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The complexity of making enterprise IT work like Facebook

November 14, 2016

Mike Winder   

Senior Vice President of Customer Service & Operations

At a recent conference I was asked about the importance of having a good IT services team – and specifically, if it is more important in today’s digitally-powered businesses than it has been in the past. This got me thinking.

We know that 87% of businesses have at least part of their infrastructure in the cloud, and Gartner predicts that 30% of enterprises will move to a software defined wide area network by 2019. That is why my answer has to be that in the age of hybrid IT, having a good IT services team is critical.

You might think that, with smarter technology that allows customers to self-provision and automate IT, less focus needs to be places on an IT services team. However, despite its huge business benefits, hybrid IT is ultimately much more complex for a CIO to manage.

The ever-deepening complexity can in some way be ascribed to growing user demand. Users are pushing to have access to applications in the same way as they are used to with their own personal IT, such as their smartphone, social media and mobile apps. They are accustomed to having workflow processes integrated into a single interface, and they want simple, intuitive user experiences. In their personal lives they have they have become used to steaming, downloading and uploading content on whole host of social media platforms without ever having to worry about capacity or performance. Users don’t always understand the complexity going on behind the scenes – the complexity of making enterprise IT work like Facebook.

Bring this into an enterprise and try to create a similar environment for raising tickets, for service delivery project management and fault management – it’s a whole new world, as we all know.

Cloud has made responding to these demands possible. With software as a service, you have the ability to quickly self-provision compute power. You can light up a new virtual machine and disk space in days instead of weeks, and respond to the increasing demands from users and the business. And this simplicity has now extended into the network space.

So with all this happening, service is critical in the complex age of hybrid IT. You can now serve your own business in new ways, but will you have to become a network professional to do so? Hopefully not. But if you select the wrong partner, you may find that you will have to understand the solution, cater for and manage the integration to a level you were not expecting.

So the CIO is sat there thinking, how do I make my users happy? How do I make them feel like they have a digital work environment? How do I manage the security, data and integration between what is in the cloud and premise based? How do I have the confidence to self-provision and manage without having to become a network expert?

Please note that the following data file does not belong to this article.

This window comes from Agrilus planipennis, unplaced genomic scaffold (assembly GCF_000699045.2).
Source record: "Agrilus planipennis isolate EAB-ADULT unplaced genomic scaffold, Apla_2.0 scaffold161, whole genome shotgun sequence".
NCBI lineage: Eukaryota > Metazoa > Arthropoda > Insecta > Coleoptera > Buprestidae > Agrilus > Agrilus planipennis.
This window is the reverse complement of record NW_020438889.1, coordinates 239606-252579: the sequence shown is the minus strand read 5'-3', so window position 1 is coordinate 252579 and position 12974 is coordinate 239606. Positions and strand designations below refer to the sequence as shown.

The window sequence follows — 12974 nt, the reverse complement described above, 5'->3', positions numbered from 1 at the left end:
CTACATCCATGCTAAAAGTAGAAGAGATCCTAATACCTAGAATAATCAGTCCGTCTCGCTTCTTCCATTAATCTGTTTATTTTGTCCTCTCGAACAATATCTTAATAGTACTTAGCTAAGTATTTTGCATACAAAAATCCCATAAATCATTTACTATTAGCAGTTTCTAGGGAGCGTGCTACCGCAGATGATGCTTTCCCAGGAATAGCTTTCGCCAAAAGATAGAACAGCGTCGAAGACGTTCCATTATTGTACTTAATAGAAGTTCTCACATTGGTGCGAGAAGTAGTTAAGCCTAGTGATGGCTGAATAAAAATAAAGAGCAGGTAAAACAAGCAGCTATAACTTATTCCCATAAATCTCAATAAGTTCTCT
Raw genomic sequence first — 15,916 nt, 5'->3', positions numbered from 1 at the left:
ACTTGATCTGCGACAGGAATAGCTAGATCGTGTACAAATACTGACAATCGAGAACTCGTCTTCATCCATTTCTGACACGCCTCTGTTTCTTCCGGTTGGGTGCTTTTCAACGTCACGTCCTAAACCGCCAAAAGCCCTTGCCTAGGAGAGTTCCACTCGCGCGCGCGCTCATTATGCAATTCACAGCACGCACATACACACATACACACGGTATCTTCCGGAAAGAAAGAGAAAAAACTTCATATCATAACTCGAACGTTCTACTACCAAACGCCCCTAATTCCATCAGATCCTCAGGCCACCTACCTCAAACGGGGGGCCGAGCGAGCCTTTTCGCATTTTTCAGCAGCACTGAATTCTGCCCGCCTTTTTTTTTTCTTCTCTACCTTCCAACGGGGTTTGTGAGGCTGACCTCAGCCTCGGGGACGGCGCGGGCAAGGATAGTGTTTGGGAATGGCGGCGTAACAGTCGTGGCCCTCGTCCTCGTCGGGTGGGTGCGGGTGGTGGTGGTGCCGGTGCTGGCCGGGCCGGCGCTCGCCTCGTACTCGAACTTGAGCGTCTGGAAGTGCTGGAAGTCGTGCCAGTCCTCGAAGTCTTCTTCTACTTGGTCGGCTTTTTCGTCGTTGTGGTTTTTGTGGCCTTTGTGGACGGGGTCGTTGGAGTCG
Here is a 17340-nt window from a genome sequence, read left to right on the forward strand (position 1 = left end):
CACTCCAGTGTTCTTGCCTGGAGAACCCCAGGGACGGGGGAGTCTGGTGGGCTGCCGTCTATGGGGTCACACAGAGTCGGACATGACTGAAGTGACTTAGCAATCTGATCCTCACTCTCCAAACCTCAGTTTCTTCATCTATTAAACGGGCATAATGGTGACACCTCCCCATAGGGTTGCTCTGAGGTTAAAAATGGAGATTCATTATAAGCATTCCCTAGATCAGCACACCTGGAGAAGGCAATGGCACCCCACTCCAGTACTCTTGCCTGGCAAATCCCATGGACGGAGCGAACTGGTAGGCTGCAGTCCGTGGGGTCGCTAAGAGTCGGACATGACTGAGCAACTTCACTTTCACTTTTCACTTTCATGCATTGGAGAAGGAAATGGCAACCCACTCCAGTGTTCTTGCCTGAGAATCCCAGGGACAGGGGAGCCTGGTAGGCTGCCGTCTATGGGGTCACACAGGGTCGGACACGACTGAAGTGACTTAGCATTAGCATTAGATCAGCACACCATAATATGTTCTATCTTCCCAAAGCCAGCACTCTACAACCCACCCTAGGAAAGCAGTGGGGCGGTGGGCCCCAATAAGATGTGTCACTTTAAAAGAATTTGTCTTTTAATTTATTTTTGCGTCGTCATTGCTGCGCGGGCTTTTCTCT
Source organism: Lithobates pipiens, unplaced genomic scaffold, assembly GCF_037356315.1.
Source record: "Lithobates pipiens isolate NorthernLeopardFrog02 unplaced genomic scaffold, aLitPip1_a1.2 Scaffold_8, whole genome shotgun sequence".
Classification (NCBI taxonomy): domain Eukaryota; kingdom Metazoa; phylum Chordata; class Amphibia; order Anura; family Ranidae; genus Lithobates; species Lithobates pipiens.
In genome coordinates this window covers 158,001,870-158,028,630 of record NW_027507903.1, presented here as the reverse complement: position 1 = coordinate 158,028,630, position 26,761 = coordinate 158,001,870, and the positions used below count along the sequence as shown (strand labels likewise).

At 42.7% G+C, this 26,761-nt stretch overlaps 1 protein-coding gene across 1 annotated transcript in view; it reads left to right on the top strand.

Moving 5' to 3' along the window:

What you need is:

  1. Single point of ownership – central ownership to manage and troubleshoot problems in both your private and public cloud
  2. Effective and rapid response – if IT services teams can see both private and public clouds, you will get improved communication and transparency
  3. Stronger SLA commitments that you can pass into your organisation – something you should expect from any partner
  4. Stronger operations support system and management capability – So, close orchestration

Let me expand a little further on point four – orchestration is not new. It’s configuration management and as a Service Provider, you have to be good at this anyway. Yes, SDWAN is about exposing certain interfaces to customers, and some people may suggest that you don’t need network underlay, you just have a box that works across the network that will route traffic on the fly. But it’s far more complicated than that. You need to have a real-time view of traffic, this is the key to understanding and managing policies. That should be done in a dynamic environment. You shouldn’t have to do this yourself.

As we move forward, having a frontline services team that has these hybrid skills is essential. The people supporting you need to have a good understanding of network topology, security and application layer – they need to bridge that gap between public and private clouds. They also need to understand virtual machine operating systems.

If you are looking for a services partner to join you on this journey – I would be say the word to look for is visibility. Visibility across both domains: a partner who knows the private cloud, and a trusted partner able to give you visibility into the public cloud.

How do you see the role of IT support changing as cloud becomes more widespread? Let us know in the comments below.